Any suggestions ?

## Algorithm for generating random incrementing numbers up to a limit

I’m trying to write a code to generate incremental sequences of numbers such as:

``0 + 1 + 3 + 5 + 1 = 9  0 + 5 + 1 + 1 + 1 = 8  0 + 1 + 1 + 2 + 1 = 5 ``

I have 3 constrains:

1) I need to have limited number of addends (here it is `=5`)

2) final sum must be smaller than certain limit ( here limit is `<9`)

As for now, I generate sequences randomly and select only suitable ones. For 2-digit numbers and for long sequences (`>8`) my algorithm takes significant time.

Is there a better algorithm for such problem?

As least could you tell me, what branch of CS is studying such problems?

UPDATE (algorith):

``0) array = [0,]; // initial array 1) if sum(array) < 99, countinue 2) generate random number in [1..99], let's say rand = 24 3) rand = array[-1] + rand // add random number to last value of array 4) array.push(rand) // add the random number to array 5) goto 1) 6) if length(array) < 5, goto 0) // 5 is desired sequence lenght ``

## Why can’t we generate the output of a cellular automata at time step t without first generating all the preceding states

Why can’t we generate the output of cellular automata at time step t without first generating all the preceding states? Why can we do this for some functions? What features of a function does it relate to? Is it about whether it can be graphed as a line or a curve? Why can’t we come up with a function that takes in a cellular automata ruleset and a timestep t and gives us the output in constant time with respect to t?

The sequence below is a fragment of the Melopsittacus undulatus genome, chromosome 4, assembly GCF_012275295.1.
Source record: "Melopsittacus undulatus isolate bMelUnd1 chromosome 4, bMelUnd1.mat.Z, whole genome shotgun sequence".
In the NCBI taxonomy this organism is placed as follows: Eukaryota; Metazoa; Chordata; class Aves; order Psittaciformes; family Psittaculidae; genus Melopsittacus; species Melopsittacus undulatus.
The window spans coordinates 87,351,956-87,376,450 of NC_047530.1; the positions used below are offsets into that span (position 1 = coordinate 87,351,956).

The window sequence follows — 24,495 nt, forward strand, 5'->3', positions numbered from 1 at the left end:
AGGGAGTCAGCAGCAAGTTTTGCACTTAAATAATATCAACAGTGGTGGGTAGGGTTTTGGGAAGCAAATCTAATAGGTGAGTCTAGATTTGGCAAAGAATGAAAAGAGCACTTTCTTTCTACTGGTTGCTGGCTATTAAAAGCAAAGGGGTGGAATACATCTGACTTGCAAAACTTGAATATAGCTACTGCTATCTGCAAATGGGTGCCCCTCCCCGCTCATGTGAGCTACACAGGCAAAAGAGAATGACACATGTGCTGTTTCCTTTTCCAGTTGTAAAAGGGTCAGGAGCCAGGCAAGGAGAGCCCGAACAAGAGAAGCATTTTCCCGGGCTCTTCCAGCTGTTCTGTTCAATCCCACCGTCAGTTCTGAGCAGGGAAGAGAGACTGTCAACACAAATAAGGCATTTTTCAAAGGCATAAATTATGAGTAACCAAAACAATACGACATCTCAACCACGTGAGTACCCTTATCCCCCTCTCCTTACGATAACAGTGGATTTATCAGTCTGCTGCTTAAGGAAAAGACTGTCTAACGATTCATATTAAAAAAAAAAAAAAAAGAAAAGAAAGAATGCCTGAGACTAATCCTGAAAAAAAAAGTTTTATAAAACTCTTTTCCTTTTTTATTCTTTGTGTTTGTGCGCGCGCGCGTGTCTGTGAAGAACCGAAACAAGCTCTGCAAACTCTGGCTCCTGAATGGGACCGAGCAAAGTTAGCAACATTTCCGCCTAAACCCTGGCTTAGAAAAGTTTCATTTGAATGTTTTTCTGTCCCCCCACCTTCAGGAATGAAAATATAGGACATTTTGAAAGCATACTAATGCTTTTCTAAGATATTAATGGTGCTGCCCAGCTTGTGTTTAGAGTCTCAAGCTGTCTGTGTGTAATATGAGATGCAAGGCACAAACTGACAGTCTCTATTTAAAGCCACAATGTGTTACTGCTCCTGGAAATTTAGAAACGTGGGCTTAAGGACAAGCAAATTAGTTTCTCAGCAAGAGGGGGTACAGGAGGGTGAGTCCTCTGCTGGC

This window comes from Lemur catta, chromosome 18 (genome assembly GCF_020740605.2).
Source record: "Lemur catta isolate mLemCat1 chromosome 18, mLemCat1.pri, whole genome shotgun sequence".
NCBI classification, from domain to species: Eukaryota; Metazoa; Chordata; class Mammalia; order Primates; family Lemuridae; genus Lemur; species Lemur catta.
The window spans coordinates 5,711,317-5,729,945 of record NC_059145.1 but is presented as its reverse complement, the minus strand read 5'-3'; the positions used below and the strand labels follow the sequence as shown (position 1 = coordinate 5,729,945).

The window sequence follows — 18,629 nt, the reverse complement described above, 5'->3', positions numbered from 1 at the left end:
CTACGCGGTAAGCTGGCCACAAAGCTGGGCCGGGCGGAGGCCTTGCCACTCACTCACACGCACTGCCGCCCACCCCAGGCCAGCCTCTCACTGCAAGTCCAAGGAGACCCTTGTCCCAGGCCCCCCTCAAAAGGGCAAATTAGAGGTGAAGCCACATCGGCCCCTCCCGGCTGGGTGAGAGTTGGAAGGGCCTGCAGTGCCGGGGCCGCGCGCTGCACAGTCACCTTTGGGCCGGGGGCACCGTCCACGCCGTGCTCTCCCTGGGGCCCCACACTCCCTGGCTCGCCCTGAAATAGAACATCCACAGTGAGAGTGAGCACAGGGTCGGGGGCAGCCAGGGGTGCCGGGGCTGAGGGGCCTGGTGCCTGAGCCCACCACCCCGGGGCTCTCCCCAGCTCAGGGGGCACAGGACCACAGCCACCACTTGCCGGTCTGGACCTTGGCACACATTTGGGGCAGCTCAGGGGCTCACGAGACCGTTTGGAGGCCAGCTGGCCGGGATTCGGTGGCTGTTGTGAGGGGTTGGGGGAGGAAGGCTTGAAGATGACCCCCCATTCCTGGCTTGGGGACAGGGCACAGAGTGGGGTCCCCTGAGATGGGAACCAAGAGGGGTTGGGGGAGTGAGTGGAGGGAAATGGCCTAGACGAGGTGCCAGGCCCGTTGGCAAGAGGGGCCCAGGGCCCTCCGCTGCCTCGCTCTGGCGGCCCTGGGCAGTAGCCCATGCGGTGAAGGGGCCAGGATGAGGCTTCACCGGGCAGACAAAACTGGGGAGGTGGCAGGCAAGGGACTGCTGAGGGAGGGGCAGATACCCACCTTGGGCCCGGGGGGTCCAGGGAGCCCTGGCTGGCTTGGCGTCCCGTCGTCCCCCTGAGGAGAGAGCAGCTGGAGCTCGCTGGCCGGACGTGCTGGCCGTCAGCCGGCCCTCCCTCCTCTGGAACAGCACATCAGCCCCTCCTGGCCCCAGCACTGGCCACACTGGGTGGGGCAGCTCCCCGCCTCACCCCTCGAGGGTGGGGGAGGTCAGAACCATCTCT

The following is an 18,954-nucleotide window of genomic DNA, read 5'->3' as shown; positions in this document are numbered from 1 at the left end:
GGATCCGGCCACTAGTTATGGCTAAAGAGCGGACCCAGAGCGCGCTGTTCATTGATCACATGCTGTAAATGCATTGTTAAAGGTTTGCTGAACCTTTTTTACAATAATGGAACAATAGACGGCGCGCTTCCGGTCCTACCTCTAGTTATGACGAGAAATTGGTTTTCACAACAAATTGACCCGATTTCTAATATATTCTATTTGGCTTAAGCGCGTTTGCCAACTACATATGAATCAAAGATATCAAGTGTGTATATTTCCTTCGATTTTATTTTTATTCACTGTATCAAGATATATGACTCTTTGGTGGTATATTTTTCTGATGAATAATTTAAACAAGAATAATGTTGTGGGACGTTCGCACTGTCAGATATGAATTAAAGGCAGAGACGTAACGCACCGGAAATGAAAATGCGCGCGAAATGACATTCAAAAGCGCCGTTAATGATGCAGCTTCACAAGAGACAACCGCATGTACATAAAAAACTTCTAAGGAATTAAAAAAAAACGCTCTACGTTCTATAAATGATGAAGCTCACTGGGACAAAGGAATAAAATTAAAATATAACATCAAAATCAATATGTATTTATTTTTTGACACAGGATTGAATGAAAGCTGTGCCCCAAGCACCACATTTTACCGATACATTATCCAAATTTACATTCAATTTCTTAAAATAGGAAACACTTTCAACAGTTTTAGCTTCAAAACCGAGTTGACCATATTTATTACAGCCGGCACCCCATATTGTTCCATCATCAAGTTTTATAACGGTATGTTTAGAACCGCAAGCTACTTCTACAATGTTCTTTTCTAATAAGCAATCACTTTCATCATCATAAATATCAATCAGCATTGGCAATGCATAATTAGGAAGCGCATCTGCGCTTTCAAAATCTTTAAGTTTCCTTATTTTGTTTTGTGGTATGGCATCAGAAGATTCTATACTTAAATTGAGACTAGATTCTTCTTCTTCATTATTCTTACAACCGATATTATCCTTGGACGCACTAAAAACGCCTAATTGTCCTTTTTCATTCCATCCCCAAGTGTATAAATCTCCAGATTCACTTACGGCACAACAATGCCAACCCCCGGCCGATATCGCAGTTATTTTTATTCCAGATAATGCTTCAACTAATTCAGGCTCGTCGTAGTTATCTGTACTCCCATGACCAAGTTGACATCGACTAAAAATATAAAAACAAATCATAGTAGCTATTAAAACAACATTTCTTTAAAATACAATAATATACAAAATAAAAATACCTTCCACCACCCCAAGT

## What is the generating algorithm for the “komb” instances found on satcompetition.org?

For the 2017 and 2018 Random SAT Tracks of the SAT Competition ran by the International Conference on Theory and Applications of Satisfiability Testing there are small, yet difficult, random 3-SAT problems with planted solutions labeled “barthel,” “qhid,” and “komb.” I have been able to determine that “barthel” is referring to this procedure, and “qhid” is referring to this procedure. The “komb” instances may refer to this procedure, based on the references given in the article here on pages 60-62. Note on page 61, in the first sentence of section “Our Approach,” 3 references are given, namely, the first 3 references given above. Can anyone confirm the procedure for generating the “komb” instances in the SAT Competitions? (See satcompetition.org for more details.)

## Generating random sparse matrix

My goal is to generate a large sparse matrix with majority (~99%) zeros and ones. Ideally, I would be working with 10,000 rows and 10,000,000 columns. Additionally, each column is generated as a sequence of Bernoulli samples with a column-specific probability. So far, I’ve implemented 3 ways to generate the data:

Function 1

Creating basic dense matrix of 0/1:

``spMat_dense <- function(ncols,nrows,col_probs){   matrix(rbinom(nrows*ncols,1,col_probs),          ncol=ncols,byrow=T) } ``

Function 2

Using `Rcpp`: